The Association of American Medical Colleges (AAMC) predicts an estimated shortage of more than 91,500 physicians in the United States by 2020, including 45,400 primary care physicians and 46,100 medical and surgical specialists.1 Up to 32 million previously uninsured Americans will gain insurance coverage in 2014, many who need specialty and surgical care to remedy previously untreated conditions.2 In addition, every day for the next 19 years, 10,000 Americans will turn 65, doubling the size of the population that uses the most clinical services. The disease burden of cardiovascular disease, diabetes, and cancer will increase. The number of cancer survivors will surge from 14 million today to 18 million by 2022. Once “cured,” these individuals will need ongoing care.3
Currently, physician workforce projections are based on a future health care system that is either a version of one’s “ideal” system or a modified version of the existing one. Even if researchers, policy makers, and stakeholders could agree on the ideal system of care, workforce planning cannot neglect the growing demand for health care services in the current system. The urgency of patients’ increasing health care needs combined with the long training periods required for medical professionals call for prudent action, even while attempting a complete makeover of the U.S. health care system.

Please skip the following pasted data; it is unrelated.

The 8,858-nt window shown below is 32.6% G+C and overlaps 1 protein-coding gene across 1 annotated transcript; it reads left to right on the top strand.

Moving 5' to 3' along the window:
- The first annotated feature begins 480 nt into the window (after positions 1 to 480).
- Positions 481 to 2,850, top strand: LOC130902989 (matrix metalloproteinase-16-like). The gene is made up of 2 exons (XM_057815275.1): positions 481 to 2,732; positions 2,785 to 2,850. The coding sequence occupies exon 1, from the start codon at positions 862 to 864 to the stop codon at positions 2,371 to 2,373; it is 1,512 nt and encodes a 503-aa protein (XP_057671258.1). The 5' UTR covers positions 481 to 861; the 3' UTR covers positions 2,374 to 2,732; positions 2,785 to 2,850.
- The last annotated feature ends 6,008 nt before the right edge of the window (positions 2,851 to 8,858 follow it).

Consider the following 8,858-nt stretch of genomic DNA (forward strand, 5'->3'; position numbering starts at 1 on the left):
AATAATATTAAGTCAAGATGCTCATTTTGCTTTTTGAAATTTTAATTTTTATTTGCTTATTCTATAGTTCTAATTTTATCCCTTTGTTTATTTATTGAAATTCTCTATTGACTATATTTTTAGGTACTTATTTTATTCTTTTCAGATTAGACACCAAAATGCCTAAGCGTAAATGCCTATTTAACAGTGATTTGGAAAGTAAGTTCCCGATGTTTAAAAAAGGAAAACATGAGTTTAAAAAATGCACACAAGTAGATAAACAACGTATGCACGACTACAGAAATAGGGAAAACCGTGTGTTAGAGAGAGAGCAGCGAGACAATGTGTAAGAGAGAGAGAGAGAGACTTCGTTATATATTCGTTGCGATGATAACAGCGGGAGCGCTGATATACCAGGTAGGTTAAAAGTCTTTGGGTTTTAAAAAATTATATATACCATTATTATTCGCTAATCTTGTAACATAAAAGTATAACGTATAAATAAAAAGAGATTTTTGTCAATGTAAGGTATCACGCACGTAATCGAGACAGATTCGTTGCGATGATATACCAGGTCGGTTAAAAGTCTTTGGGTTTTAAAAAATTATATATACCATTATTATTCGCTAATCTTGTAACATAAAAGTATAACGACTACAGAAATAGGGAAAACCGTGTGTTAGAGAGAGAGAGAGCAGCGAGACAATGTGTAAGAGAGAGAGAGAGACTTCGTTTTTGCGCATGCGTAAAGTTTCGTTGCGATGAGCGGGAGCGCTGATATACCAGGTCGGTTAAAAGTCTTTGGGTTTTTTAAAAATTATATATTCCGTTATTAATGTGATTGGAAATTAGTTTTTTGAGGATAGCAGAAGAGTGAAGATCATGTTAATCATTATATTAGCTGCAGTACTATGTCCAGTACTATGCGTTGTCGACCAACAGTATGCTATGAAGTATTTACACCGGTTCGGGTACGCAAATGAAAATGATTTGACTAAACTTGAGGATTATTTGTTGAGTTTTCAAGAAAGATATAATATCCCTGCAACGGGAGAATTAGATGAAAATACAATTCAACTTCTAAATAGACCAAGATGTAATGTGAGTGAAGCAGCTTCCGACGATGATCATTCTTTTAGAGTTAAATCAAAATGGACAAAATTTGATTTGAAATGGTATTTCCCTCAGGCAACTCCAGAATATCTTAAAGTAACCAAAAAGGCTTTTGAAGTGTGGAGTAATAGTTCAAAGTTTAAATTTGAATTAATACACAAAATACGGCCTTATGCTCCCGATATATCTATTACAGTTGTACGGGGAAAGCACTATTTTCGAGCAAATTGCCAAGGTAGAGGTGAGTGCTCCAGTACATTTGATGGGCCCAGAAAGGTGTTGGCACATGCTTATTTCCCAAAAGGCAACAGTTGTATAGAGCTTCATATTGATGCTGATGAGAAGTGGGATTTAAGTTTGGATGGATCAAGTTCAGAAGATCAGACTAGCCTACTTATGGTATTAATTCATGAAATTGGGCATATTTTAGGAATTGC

In this article, we argue that workforce planning should begin with the current system and make adjustments based on empirical data that accurately reflect emerging trends. Through a historical review, we show that an approach that concentrates on creating only a “needs based” or “ideal system” causes long-term workforce challenges that take years to overcome.
The Cyclical Nature of Workforce Assumptions and Projections
Historically, projections of physician oversupply have been predicated on assumptions that the health care delivery system would change significantly and rapidly, and each of these projections has been followed by warnings of shortages. In reality, the number of physicians educated and trained (and other adaptations in the marketplace) has changed with the projections, which tends to render any projection useful only as a short-term assessment of what will occur without changes to the system. Each projection cycle has lasted approximately 20 years, which is the amount of time it can take both to train a generation of physicians and to see future delivery system implementations become a reality. In short, past needs-based projections have failed.
In 1910, Abraham Flexner4 suggested that the United States had too many physicians, too much “specialism,” and low-quality care. In 1932, the Rappleye Report by the AAMC’s Commission on Medical Education found that the United States faced a surplus of physicians, based on the population needs assessed at the time.5,6 A drastic reduction in the number of medical schools ensued, and, consequently, the per capita supply of physicians fell from 175 to 125 per 100,000 persons in the span of three decades.7